Thursday, September 17, 2009

What is life?

I did a brief search on Google, (which happens to be my personal secretary) on what is the definition of life and here is what I found on Wikipedia:

Life (cf. biota) is a characteristic that distinguishes objects that have self-sustaining biological processes ("alive," "living"), from those which do not[1][2] —either because such functions have ceased (death), or else because they lack such functions and are classified as "inanimate."

I also read in my psychology course that children before developing the cognitive skills have a phase of life during which they believe in animism. Animism refers to the belief that everything is alive. That’s probably why my two-and-half year old nephew shouts “mama, the door hit me”.

For a long time, I was perplexed with this question as to what is “alive” and what is “not-alive”. Pondering over it for years, I proposed some axioms to define what can be called “alive”:

  • It should grow
  • It should cease to exist after certain time
  • It should have intent or the experience of being alive or the self-identity which identifies itself from the surrounding environment

I was very happy when I formulated these three axioms because they seemed to fit the bill exactly. Before you read any further, stop and test these axioms. Take any living organisms and see if they fit these three properties. Years passed in bliss until I went back to studying my favorite subject once again from fundamentals; Physics.

When you read physics in conjunction with philosophy and then read any literature on mysticism, your brain gets the same experience that a lump of meat gets in pressure cooker while it is happily blowing its own whistle. That’s when I realized the fallacy of the axioms I postulated in defining life.

Growth is not necessary in terms of the macro-world. Even a single cell division can be regarded as growth. Similarly, even nuclear fission can be considered as growth. If my basic physics is right, the basic principles behind cell division and nuclear fission are the same. There is an external catalytic source of energy which causes the cell or atomic particle to get charged and start splitting. So, there is a problem with this axiom as well.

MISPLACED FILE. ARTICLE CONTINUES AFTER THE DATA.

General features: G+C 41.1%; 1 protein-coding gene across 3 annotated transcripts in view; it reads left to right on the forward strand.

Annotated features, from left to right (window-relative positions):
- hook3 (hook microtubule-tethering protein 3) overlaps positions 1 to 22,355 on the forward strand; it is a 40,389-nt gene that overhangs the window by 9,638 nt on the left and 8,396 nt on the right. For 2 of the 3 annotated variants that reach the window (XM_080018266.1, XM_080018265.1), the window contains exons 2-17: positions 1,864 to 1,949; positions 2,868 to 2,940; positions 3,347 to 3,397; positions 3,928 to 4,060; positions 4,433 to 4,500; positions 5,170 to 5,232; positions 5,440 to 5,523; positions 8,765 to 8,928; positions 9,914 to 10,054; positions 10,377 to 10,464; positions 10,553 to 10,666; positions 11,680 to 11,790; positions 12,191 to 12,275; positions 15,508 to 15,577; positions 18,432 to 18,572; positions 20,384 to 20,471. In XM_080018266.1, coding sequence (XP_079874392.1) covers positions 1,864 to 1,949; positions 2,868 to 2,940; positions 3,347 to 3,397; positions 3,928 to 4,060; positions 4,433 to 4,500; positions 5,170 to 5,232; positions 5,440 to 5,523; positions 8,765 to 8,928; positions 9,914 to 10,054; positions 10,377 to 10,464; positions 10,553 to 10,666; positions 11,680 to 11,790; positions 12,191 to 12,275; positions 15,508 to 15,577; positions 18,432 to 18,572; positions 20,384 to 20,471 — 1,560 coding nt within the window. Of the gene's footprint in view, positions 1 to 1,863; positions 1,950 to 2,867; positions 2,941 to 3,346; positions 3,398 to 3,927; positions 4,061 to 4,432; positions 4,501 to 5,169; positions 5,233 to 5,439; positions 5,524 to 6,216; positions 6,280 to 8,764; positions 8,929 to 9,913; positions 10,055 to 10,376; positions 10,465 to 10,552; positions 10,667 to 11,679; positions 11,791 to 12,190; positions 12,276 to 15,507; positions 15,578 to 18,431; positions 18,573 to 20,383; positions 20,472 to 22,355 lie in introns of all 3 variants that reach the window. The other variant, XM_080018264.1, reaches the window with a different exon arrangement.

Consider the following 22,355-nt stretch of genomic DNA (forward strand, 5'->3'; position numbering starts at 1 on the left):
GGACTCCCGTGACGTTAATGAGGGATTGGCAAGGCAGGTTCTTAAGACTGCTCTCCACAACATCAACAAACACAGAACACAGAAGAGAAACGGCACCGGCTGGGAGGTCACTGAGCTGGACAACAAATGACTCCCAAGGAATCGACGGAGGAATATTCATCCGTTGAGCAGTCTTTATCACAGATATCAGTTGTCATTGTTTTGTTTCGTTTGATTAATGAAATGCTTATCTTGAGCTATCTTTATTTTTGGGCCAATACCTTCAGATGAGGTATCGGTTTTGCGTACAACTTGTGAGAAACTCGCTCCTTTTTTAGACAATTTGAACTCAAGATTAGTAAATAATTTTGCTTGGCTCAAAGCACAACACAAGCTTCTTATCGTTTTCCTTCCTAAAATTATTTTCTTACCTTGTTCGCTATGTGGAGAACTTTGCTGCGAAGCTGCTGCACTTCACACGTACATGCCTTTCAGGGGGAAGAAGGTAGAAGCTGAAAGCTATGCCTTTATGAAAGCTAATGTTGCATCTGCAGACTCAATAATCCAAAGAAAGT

The second axiom is even more complex. Yes, all living organisms cease to exist. What we call as the organism is defined by its characteristic features such as shape, form, structure, pattern, etc. But, these features cease to exist in anything under the sun (even inside the sun). Nothing in this universe remains in the same shape, form, size, or pattern. The time involved in transformation is different, that’s all. Humans take about 100 years to transform from one pattern of energy system to another; a star takes about a billion years.

Intent and consciousness are subjective realities and can never be detected by someone else unless expressed by the organism that is experiencing them. The expression requires certain apparatus like language, or gestures, or behaviors, or something else. What if the organism does not have any of the required apparatus to express its experiences? Let’s say there is an organism which does not have muscles, which cannot move, which cannot express what it is feeling if it is feeling anything. How will you ever know that it is alive?

However, if you observe the above drawbacks, the axioms do not fail in fitting with all living organisms. They actually fit for everything in the universe! Let’s explore how.

If you approve big bang theory, the universe as a whole is growing; from a point of singularity to an ever increasing entropic system. All the atomic and sub-atomic particles are continuously bonding and forming new relationships, and systems. A single-proton hydrogen atom acquires energy along with some more protons and electrons, and forms helium and grows henceforth towards higher states (or complex states).

All the shapes, forms, and patterns of all the things in the universe are constantly changing and transforming. Nothing exists as it exists in the “here and now”.